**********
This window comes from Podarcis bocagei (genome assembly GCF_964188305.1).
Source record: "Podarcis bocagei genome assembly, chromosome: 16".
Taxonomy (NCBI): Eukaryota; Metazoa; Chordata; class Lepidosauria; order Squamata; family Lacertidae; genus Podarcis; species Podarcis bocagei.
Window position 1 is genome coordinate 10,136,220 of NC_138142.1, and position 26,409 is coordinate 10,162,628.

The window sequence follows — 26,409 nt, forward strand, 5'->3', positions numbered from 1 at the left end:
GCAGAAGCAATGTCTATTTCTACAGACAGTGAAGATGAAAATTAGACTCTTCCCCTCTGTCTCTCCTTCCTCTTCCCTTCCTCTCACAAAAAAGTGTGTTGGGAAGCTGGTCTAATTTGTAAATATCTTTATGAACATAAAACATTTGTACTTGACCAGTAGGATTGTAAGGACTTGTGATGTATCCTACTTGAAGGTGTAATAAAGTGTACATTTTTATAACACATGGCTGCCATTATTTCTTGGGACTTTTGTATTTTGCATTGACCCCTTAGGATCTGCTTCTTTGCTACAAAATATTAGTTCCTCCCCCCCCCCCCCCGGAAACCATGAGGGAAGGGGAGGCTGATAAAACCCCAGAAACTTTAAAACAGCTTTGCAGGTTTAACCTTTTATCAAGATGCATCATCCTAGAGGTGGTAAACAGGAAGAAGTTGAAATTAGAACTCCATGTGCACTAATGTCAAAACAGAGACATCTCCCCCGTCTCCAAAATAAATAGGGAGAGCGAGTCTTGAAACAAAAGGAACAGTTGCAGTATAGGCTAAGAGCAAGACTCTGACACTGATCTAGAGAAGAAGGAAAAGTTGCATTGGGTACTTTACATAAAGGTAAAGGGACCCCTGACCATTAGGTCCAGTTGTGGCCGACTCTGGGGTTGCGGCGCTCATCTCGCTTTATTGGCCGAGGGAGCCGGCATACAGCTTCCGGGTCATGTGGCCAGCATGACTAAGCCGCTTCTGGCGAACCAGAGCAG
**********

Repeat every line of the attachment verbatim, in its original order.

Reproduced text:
This window comes from Podarcis bocagei (genome assembly GCF_964188305.1).
Source record: "Podarcis bocagei genome assembly, chromosome: 16".
Taxonomy (NCBI): Eukaryota; Metazoa; Chordata; class Lepidosauria; order Squamata; family Lacertidae; genus Podarcis; species Podarcis bocagei.
Window position 1 is genome coordinate 10,136,220 of NC_138142.1, and position 26,409 is coordinate 10,162,628.

The window sequence follows — 26,409 nt, forward strand, 5'->3', positions numbered from 1 at the left end:
GCAGAAGCAATGTCTATTTCTACAGACAGTGAAGATGAAAATTAGACTCTTCCCCTCTGTCTCTCCTTCCTCTTCCCTTCCTCTCACAAAAAAGTGTGTTGGGAAGCTGGTCTAATTTGTAAATATCTTTATGAACATAAAACATTTGTACTTGACCAGTAGGATTGTAAGGACTTGTGATGTATCCTACTTGAAGGTGTAATAAAGTGTACATTTTTATAACACATGGCTGCCATTATTTCTTGGGACTTTTGTATTTTGCATTGACCCCTTAGGATCTGCTTCTTTGCTACAAAATATTAGTTCCTCCCCCCCCCCCCCCGGAAACCATGAGGGAAGGGGAGGCTGATAAAACCCCAGAAACTTTAAAACAGCTTTGCAGGTTTAACCTTTTATCAAGATGCATCATCCTAGAGGTGGTAAACAGGAAGAAGTTGAAATTAGAACTCCATGTGCACTAATGTCAAAACAGAGACATCTCCCCCGTCTCCAAAATAAATAGGGAGAGCGAGTCTTGAAACAAAAGGAACAGTTGCAGTATAGGCTAAGAGCAAGACTCTGACACTGATCTAGAGAAGAAGGAAAAGTTGCATTGGGTACTTTACATAAAGGTAAAGGGACCCCTGACCATTAGGTCCAGTTGTGGCCGACTCTGGGGTTGCGGCGCTCATCTCGCTTTATTGGCCGAGGGAGCCGGCATACAGCTTCCGGGTCATGTGGCCAGCATGACTAAGCCGCTTCTGGCGAACCAGAGCAG